The first thing you notice about Rogue's headquarters in Newport, Oregon is how un-brewery-like it is. No towering tanks or imposing smokestacks loom over a mass production operation. The main facilities sit a stone's throw from a bustling bayside marina, in a warehouse you might otherwise mistake for a fishery. That's all in keeping with the nearly 30-year-old craft brewery's longstanding mission: be different.
To find out how doing just that has earned them some of the industry's biggest accolades, we took a look behind the scenes at the brewery, and the sprawling farms that supply much of the ingredients that go into their suds and spirits.
Rogue was founded in 1988 about four hours south of Ashland, Oregon by a trio of Nike executives—Jack Joyce, Rob Strasser, and Bob Woodell. The three were college pals and caught the microbrewery bug that was quickly spreading across the country. They relocated the operation a year later to the more scenic Newport and launched Rogue's bayfront brewpub, which quickly earned a loyal band of local drinkers.
The brand's current master brewer, John C. Maier, joined the team in 1989, and it's his inherent homebrewer's mentality and experimental nature that's responsible for the growth of Rogue into the industry leader it is today (as of 2013, they were the 27th largest craft brewery, and 36th largest overall brewery in the U.S.).
Under Maier's tutelage, Rogue has debuted over 60 different brews, whose distinct flavor profiles come primarily from the ingredients grown on their two huge farms. Although it's safe to assume that the boldest ingredients in their glorious Sriracha, Doughnut Bacon, and other more creatively-flavored offerings, don't grow in the fields.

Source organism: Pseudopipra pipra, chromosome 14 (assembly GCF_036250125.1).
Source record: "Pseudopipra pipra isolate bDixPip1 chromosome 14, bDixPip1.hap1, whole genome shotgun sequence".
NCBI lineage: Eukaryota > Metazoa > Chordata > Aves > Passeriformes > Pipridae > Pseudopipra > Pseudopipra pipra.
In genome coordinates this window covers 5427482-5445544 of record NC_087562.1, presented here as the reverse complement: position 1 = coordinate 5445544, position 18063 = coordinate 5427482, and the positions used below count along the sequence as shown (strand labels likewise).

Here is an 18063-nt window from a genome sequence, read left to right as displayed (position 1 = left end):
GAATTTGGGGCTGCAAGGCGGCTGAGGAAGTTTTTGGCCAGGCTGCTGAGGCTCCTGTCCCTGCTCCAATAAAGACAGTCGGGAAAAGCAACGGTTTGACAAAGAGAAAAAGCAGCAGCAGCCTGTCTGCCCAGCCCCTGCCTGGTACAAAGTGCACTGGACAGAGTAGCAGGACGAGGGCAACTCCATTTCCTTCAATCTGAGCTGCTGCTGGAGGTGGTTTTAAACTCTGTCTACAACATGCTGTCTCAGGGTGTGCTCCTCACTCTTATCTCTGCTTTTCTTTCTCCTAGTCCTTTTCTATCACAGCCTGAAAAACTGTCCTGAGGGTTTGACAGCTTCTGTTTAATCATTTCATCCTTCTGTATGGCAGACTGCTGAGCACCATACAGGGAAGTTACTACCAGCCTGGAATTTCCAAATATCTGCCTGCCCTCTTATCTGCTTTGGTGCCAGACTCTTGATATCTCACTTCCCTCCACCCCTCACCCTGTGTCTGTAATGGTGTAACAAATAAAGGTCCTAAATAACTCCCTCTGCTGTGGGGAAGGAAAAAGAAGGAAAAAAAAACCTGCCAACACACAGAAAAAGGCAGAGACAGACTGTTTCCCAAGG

Just as the terroir of a grape affects the composition of its wine, so too does the region where a beer's hops, barley, and other added elements are grown. Owning the farms gives Rogue the unique power to control the brewing process from the ground to the bottle.
Their 3,800-acre ranch in Tygh Valley (above) serves as a malting facility and is also where they grow their barley, grapes, apples, plums, and more.
Rogue has another farm dubbed Rogue Nation's Department of Agriculture, located in Independence, Oregon. It's the birthplace of their hops and rye, plus jalapeños (which are eventually smoke-dried into chipotles), pumpkins, and hazelnuts.
They also keep some animals, including pot-bellied pigs, free-range chickens, and turkeys. And the source of the nectar that goes into their delicious Rogue Farms Honey Kolsch? The 100+ honey bee colonies they've cultivated on-site.
More recently, they've also added a selection of boozier options to the catalog by distilling a run of unique spirits including whiskies, gins, a hazelnut-flavored rum, a chipotle-flavored liquor and even donut-flavored vodka. Mmm...vodka.
You'll have no trouble finding a great deal of their catalog locally, but if you'd prefer a more all-encompassing experience you should absolutely head west to one of their 14 different so-called "meeting halls" in Issaquah, Washington, San Francisco, California, and of course, Oregon—including the bar inside the Newport brewery. There, you'll get to taste a wider variety of brews, some of which are only available on the premises.
Make sure to stick around for a tour, as well. You know, unless you're dead inside and would hate being driven around in an awesome little train.
Joe McGauley is a senior editor at Supercompressor. He goes Rogue whenever it's on the menu.